Ketron points out that many people are skirting Sunday sales already by going to a restaurant, ordering a bottle of wine, sipping maybe half a glass, and then taking the bottle home under corkage provisions. Besides, distilleries in the state can already sell their wares on Sundays, meaning there is currently a legal way to buy liquor on the Lord’s Day.

Cheek thinks it will take a couple of tries to get Sunday sales through; Ketron estimates “up to five years.” But Ikard thinks if enough consumers contact their legislators this fall — and enough grocery store owners point out what a pain the law is — the change could be sooner.

“I think we could possibly change that next session,” Ikard says.

Even retailers seem resigned to the eventuality.

WIGS, guns-on-campus among laws taking effect July 1 (with list)

By Eric Schelzig, Associated Press
NASHVILLE, Tenn. — Wine will be available in Tennessee supermarkets, professors will be allowed to carry guns on public college campuses, and drivers will be subject to stricter penalties for texting on the road, under new laws taking effect Friday.

Many bills passed by lawmakers this year took effect upon being signed by Republican Gov. Bill Haslam, but others were linked to the start of the new budget year, which starts July 1.

The campus-carry bill was the result of heavy negotiations between gun-rights advocates and higher-education officials who opposed allowing more weapons on campus.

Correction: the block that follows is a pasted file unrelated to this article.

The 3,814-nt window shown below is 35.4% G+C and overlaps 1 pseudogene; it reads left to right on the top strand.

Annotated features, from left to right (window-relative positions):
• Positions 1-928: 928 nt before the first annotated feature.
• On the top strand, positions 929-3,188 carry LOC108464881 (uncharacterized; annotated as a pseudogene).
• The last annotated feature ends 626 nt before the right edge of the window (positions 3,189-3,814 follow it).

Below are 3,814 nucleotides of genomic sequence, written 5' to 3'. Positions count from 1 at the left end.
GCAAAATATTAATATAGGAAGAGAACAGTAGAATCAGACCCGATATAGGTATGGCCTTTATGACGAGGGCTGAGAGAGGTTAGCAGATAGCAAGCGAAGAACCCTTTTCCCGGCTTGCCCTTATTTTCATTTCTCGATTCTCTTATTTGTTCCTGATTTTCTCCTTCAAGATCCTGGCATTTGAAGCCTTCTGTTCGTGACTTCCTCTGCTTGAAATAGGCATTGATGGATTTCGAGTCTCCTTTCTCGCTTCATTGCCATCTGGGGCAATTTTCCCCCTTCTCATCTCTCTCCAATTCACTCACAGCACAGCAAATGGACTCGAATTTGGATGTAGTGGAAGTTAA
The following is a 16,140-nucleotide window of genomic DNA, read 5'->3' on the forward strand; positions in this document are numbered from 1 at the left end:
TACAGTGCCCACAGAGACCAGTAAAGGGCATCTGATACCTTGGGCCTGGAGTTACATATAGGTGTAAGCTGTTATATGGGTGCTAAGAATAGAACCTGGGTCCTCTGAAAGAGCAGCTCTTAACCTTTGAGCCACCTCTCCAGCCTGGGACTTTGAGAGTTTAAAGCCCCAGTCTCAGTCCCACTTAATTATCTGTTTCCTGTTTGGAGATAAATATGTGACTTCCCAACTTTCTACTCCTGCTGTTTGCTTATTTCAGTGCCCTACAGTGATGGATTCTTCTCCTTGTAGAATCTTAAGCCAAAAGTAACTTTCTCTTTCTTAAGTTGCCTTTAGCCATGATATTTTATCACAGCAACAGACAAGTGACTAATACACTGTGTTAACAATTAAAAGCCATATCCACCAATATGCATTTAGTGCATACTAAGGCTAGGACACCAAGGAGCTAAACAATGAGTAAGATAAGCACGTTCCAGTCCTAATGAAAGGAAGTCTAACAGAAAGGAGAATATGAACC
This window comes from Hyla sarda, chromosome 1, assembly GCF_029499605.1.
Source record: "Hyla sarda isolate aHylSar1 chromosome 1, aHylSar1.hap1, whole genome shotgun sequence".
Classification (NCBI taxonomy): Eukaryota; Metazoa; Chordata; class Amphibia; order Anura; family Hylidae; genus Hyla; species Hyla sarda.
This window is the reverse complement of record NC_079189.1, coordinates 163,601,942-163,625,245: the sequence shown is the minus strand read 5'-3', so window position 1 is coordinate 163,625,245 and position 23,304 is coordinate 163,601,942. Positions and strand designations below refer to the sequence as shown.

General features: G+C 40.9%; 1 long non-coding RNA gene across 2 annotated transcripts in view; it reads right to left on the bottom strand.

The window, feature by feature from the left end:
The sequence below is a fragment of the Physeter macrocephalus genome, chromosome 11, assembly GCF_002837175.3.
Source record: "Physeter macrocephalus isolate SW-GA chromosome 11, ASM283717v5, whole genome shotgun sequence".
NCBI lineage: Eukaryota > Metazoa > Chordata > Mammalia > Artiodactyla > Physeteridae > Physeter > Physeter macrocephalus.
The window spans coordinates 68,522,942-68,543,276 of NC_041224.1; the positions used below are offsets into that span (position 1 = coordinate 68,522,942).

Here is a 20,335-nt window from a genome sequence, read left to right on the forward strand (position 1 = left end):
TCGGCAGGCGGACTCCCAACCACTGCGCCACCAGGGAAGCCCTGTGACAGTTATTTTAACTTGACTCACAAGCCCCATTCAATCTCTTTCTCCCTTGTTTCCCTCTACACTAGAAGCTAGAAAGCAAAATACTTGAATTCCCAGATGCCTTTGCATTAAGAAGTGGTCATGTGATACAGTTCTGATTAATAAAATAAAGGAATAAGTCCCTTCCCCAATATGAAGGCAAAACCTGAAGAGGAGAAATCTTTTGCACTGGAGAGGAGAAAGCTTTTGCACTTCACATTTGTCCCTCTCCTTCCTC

The law keeps gun bans in place for stadiums or gymnasiums during school-sponsored events; meetings where disciplinary or tenure issues are being discussed; hospitals or offices where medical or mental health services are provided; and any location prohibited by another law, such as at day care centers or elementary schools located on campus.

Those changes made the bill more palatable to Republican Gov. Bill Haslam.

“I was not in favor of that law to begin with, because whoever controls any piece of property should be able to decide what happens on that piece of property,” the governor told reporters this week. Continue reading

ABC says licenses issued to most WIGS applicants

News release from Tennessee Alcoholic Beverage Commission
The Tennessee Alcoholic Beverage Commission announced today that it delivered, in less than one week, retail food store licenses to over 50% of grocery stores in the state applying to sell wine by July 1st.

With less than two weeks to go, the ABC has also issued conditional “letters of approval” to nearly 80% of grocery store applicants. Stores holding a conditional “letter of approval” are authorized to accept delivery and stock wine. Grocery stores without a letter of approval are either missing required documentation or were submitted closer to the upcoming rollout.

State legislators and industry representatives in previous weeks had expressed concern over the rollout of wine in grocery stores given the unexpected departure of the previous Executive Director just three months before the new law takes effect.

However, as of last week, the commission had received 499 applications, sent 398 letters of approval, and delivered 279 retail food store licenses. In other words, 70% of grocery stores holding a letter of approval have received a license in hand as of today, which is issued, effective, and post-dated to the date of July 1st. These stores will be authorized to sell wine effective 8:00 a.m. on July 1st. The ABC expects to deliver additional licenses to the remaining qualified stores in the next two weeks.